How to Knit I Cord Edging

By Megan Koos ; Updated September 15, 2017
The I-cord bind off uses the same technique as knitting an I-cord.

An I-Cord bind off or edging gives the finished edge of your project a smooth, neat look. This technique prevents projects in stockinette stitch from curling and creates a stronger edging that gives body to the edges. An I-cord bind off finishes just the unfinished edge of the project while an i-cord edging will create a uniform finished edge around the entire project. You can use both techniques on the same project or finish the working edge in another way and then add the i-cord binding afterward. This technique requires a working knowledge of basic knitting stitches and cast on methods.

I-Cord Bind Off

Use the cable cast on method to cast on three stitches.

Knit the first two stitches.

Knit two together through the back loop. To do this, insert your right needle into the next two stitches on the left needle behind the left needle, wrap the yarn around the right needle tip and pull it through both stitches.

Slip all three stitches you've just completed back to the left needle.

Pull the yarn tight and repeat the pattern (knit two, knit two together through the back loop, slip the stitches back onto the left needle) until you reach the end of the project.

I-Cord Edging

Cast on three stitches on a spare needle.

Pick up twenty stitches along the edge of the project with a circular needle. Slide the stitches all the way around until they are positioned at the other edge of the needle so you can knit them.

Slide the cast on stitches from your spare needle onto the circular needle so that they are the three stitches you'll knit first.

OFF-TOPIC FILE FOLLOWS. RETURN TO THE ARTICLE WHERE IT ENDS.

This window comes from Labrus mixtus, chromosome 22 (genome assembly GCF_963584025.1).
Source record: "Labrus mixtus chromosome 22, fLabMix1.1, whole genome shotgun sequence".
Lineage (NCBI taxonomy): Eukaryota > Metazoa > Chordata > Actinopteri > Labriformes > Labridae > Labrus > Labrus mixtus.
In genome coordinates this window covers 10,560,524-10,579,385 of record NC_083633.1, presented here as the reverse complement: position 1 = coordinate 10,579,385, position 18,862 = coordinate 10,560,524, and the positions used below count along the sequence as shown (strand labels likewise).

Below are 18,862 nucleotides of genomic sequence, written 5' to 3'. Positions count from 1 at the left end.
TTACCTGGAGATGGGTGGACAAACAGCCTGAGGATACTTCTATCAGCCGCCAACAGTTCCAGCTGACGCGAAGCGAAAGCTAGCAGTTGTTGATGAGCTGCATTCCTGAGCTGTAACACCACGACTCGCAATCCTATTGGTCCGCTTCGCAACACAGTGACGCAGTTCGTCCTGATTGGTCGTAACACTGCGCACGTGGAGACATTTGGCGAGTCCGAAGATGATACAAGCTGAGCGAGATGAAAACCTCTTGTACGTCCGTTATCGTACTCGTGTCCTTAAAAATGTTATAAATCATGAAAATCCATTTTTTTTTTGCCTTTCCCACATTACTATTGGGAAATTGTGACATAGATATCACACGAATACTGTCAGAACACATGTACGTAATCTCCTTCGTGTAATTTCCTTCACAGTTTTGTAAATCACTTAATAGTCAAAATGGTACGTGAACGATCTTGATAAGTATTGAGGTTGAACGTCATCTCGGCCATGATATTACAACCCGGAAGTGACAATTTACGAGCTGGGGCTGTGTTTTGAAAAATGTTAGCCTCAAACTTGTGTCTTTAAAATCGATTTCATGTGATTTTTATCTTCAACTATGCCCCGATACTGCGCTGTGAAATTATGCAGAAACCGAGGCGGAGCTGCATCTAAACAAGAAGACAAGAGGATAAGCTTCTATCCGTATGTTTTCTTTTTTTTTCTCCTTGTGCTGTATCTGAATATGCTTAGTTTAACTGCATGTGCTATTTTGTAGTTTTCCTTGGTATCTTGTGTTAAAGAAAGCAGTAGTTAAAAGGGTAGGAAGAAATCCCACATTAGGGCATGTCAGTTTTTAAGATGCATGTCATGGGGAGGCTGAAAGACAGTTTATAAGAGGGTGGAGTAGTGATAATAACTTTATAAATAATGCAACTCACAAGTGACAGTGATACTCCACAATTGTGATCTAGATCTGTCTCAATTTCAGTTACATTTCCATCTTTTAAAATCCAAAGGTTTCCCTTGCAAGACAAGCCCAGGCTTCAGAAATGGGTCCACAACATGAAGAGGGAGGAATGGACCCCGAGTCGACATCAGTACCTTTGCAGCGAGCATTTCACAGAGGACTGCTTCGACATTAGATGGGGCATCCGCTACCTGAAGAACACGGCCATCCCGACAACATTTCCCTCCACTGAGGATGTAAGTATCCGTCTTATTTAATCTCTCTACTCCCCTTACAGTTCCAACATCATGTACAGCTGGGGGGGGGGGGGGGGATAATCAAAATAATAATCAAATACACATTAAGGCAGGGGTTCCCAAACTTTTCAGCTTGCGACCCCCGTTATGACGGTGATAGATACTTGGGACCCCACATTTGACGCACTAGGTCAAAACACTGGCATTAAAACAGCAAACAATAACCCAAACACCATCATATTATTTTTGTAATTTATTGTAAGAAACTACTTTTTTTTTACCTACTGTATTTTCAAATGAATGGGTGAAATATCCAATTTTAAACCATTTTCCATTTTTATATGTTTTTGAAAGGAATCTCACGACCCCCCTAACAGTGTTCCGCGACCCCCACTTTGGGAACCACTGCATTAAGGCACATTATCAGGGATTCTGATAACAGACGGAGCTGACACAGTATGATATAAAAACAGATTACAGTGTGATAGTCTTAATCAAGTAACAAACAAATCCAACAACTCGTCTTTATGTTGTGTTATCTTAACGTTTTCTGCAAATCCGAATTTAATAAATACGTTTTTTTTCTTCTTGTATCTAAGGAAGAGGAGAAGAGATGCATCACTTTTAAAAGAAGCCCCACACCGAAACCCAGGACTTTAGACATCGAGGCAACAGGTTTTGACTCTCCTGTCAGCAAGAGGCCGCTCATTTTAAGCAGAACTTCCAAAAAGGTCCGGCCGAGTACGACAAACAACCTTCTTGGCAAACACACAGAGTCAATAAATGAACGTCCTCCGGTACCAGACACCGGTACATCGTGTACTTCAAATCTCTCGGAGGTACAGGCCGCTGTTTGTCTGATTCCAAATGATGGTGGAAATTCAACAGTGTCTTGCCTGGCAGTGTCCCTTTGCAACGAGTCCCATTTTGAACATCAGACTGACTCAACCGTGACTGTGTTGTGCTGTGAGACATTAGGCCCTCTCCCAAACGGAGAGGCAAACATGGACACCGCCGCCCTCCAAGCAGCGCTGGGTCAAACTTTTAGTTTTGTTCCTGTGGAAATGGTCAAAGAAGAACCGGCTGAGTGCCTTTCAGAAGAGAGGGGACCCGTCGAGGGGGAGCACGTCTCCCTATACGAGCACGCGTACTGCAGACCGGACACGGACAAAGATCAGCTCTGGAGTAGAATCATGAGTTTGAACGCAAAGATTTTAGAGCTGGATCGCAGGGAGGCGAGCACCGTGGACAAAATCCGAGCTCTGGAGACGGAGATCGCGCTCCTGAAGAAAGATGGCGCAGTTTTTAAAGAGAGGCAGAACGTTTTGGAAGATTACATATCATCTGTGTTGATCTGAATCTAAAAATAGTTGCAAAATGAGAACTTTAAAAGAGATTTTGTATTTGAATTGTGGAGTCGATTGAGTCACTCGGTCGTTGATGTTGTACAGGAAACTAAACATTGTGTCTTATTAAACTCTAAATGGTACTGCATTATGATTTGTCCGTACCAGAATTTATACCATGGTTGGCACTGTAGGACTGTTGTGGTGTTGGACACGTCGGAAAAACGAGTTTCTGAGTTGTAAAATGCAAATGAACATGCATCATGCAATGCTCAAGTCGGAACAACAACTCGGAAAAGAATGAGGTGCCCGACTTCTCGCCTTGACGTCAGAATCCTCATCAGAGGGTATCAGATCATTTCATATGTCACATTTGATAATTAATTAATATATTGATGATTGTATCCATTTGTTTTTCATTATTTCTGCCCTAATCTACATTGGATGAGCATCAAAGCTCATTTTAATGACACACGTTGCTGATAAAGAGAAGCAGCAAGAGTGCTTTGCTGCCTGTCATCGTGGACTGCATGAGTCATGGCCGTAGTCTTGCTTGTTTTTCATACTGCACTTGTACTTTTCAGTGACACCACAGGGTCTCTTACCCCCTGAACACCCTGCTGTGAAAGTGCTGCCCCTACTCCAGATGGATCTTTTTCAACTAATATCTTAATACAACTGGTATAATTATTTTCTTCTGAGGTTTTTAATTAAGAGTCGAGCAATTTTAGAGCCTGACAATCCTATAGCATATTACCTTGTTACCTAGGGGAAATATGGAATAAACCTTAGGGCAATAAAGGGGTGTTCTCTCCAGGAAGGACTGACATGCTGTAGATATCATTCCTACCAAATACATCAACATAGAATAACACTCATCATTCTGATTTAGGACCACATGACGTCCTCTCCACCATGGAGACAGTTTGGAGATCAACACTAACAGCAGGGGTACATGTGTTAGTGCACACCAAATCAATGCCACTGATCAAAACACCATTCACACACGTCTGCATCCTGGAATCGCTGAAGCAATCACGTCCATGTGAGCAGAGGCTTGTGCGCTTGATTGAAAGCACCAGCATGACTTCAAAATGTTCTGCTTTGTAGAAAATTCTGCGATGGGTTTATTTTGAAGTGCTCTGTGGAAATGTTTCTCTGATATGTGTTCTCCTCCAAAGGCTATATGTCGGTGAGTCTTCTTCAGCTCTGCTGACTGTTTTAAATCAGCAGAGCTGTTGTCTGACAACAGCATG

Knit two stitches.

Knit two together through the back loop. Alternately, you can use the slip stitch knit technique. The point is to use a two stitch decrease technique.

Slide the three stitches back onto the left needle.

Continue in this pattern (knit two, decrease over two with the knit two together or slip stitch knit technique, slip the stitches back onto the left needle) until you run out of stitches.

Pick up more stitches along the edge of your project with the free end of the circular needle, from left to right. Alternately, you can slide the knitted stitches back toward the other end of the needle and continue to pick up stitches from right to left. When you've picked up another twenty or so stitches, slide the stitches back toward the other end to continue knitting them.

Continue to work along all the edges of your project until you end up back where you started.

Sew the seam between the beginning and end of the I-Cord edging together with a tapestry needle to finish.


If you use the knit two together technique, the work may pucker in spots. If it does, replace every third or forth knit two together through the back loop with a knit three together through the back loop. Use a contrasting yarn for the I-cord edging for a pop of color.

About the Author

Megan Koos has been a professional writer since 2007, writing instructional and promotional content on everything from auto repair to Hungarian cuisine. She has a Bachelor of Arts in English literature and classical civilizations.